The RAND Corporation has released two energy-sector workforce development studies conducted on behalf of the Energy Department’s National Energy Technology Laboratory (NETL). The two studies, one targeting the state of West Virginia and one the southwestern Pennsylvania (SWPA) region, provided recommendations that support the Energy Department’s strategic objective to increase energy productivity and ensure safe and responsible development of domestic energy resources.

The West Virginia study evaluated how the state’s high schools and the West Virginia Community and Technical College System (WVCTCS) are preparing workers for the shale gas industry. The second study focused on the 32 contiguous counties in Pennsylvania, Maryland, West Virginia, and Ohio that take part in the Power of 32 regional visioning project and collaborative initiative. The SWPA study focused on ways to recognize the direction of technological innovations and align energy-sector workforce training to encourage these trends.

As the nation transitions to cleaner-burning fossil fuels and renewable energy sources, having qualified candidates to fill positions in modern energy development is imperative. Thanks to the diverse, abundant energy resources available in West Virginia and the SWPA region, the area has become an established energy hub and is experiencing an increase in energy jobs that require trained personnel. Matching industry- and innovation-appropriate educational opportunities to the existing workforce will help provide efficient energy production for the nation while providing an economic boon in these energy-producing regions from newly created jobs.

The complementary studies recognized challenges that face workers, educators, and industry in the energy sector and suggested ways to overcome these obstacles. For West Virginia, the study found that workers often graduate from high school without the knowledge, skills, and abilities necessary for employment and then find it difficult to get on a path to achieve them. To solve these problems, RAND suggested the following actions and practices:

  • Developing stronger partnerships among industry employers and community college programs.
  • Including bridge or transitional services with high school or younger students.
  • Offering comprehensive training that includes internships, on-the-job training, and case management while being aware of obstacles to implementation.
  • Improving talent readiness through career and technical education programs.
  • Recruiting or marketing WVCTCS degree programs and linking to a possible career.
  • Developing programs through cross-college collaboration.
  • Leveraging connections and relationships already in place through workforce development training.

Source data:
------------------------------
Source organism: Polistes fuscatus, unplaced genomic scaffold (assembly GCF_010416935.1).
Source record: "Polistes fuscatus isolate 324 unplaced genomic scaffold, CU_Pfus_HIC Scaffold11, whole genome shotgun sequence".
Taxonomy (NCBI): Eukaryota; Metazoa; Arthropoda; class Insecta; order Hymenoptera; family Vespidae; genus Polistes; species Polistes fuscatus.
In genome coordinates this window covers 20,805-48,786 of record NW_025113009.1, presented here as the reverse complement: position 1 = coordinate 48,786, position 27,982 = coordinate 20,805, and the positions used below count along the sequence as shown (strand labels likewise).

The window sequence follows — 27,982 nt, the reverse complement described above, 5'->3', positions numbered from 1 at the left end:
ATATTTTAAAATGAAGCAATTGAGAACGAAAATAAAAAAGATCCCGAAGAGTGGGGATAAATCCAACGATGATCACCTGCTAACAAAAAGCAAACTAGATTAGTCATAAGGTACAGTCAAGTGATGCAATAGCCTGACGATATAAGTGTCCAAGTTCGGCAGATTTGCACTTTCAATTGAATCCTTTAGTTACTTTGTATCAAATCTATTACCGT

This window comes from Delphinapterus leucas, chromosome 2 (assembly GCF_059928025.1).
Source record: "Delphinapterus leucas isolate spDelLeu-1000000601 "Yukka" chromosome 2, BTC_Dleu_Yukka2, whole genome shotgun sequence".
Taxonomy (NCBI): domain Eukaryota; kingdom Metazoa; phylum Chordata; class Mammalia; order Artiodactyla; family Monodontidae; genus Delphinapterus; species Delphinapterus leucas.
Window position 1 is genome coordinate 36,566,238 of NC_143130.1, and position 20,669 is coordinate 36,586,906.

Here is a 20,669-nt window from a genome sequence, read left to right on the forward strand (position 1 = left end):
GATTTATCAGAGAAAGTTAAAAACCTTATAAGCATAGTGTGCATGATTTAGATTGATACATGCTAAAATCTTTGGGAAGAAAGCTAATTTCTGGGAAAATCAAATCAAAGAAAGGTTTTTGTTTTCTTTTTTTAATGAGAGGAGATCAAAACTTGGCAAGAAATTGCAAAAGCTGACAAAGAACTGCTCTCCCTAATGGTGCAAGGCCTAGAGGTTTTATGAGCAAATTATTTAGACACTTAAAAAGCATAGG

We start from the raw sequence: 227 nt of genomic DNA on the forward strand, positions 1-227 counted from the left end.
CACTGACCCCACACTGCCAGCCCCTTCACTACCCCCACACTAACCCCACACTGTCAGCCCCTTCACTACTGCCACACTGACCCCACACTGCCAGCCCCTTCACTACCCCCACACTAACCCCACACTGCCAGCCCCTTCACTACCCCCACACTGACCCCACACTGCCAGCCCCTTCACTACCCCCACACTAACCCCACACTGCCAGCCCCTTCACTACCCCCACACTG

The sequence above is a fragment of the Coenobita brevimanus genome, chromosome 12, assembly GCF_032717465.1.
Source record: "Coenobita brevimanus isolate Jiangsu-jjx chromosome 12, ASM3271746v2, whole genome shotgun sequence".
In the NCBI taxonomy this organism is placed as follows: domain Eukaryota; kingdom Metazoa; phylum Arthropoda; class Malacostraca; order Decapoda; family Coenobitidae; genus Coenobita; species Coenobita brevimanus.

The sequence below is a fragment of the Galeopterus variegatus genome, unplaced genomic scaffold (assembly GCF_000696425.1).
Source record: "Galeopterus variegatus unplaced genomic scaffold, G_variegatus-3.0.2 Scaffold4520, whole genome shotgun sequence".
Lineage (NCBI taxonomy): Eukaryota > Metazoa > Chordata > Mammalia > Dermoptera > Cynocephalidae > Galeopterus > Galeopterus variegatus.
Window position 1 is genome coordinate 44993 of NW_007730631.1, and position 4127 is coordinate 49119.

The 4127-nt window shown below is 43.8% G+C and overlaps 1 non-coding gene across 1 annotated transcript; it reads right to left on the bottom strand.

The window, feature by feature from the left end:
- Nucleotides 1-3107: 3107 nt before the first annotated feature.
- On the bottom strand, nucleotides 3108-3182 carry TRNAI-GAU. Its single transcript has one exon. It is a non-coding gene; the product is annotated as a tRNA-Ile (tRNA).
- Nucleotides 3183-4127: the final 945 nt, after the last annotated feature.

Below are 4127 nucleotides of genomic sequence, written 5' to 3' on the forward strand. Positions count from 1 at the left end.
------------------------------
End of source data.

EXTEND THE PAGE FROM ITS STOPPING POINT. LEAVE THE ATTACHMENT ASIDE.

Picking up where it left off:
• Designing a WVCTCS curriculum that includes behavioral competencies and computer skills through industry–college collaborations.
  • Implementing policies to encourage recruitment and retention of instructors while considering geography and college catchment areas.

The SWPA study looked at innovation and technology trends in the region to predict the future direction of energy-sector employment and determine the best ways to align present and future workforce development programs. RAND looked at the best practices of educational and training programs in other sectors that have accomplished a successful response to innovation and then compared these practices to programs in the SWPA region. Based on this comparison, RAND made the following recommendations:

  • Developing sustained and continuous partnerships between industry leaders and training providers.
  • Developing education and training programs that integrate technical, occupation-specific training along with workplace readiness and other soft skills.
  • Encouraging recruitment and retention of quality instructors by instituting continuous professional development and developing agreements that allow energy-sector employees to teach these programs.
  • Incorporating mechanisms in the programs to continuously ensure quality by external oversight, internal assessment, and ongoing monitoring.
  • Documenting progress on whether training and employment goals are being met.

The Office of Fossil Energy has already implemented several workforce development initiatives, including the RAND studies, to meet the needs of the energy industry in West Virginia and the SWPA region. NETL’s Advanced Energy Simulator, as well as its participation in ShaleNET, are among those efforts.

  • NETL’s Advanced Energy Simulator is a research component housed at NETL that focuses on safe, reliable, and efficient energy plant operations and control. A training and education center at West Virginia University provides chemical engineering education on plant operations, control, and sensor networks; industry workforce training; a dynamic simulator for control room operations; and a 3D virtual plant for simulating advanced gasification and natural gas–fired power generation systems. The simulator was developed by NETL in collaboration with industry, academic, and software partners.
  • ShaleNET is a consortium of community colleges led by Westmoreland County Community College that helps build careers in the oil and natural gas industry. NETL assists with curriculum development and provides speakers on topics of interest to ShaleNET.

The results of the new studies, along with other programs currently underway by NETL, continue to build solid foundation to develop the region’s talent into an educated workforce that will be prepared for the challenges and novel technologies of tomorrow’s energy industry.

RAND’s West Virginia study can be found here. The southwestern Pennsylvania study can be accessed here.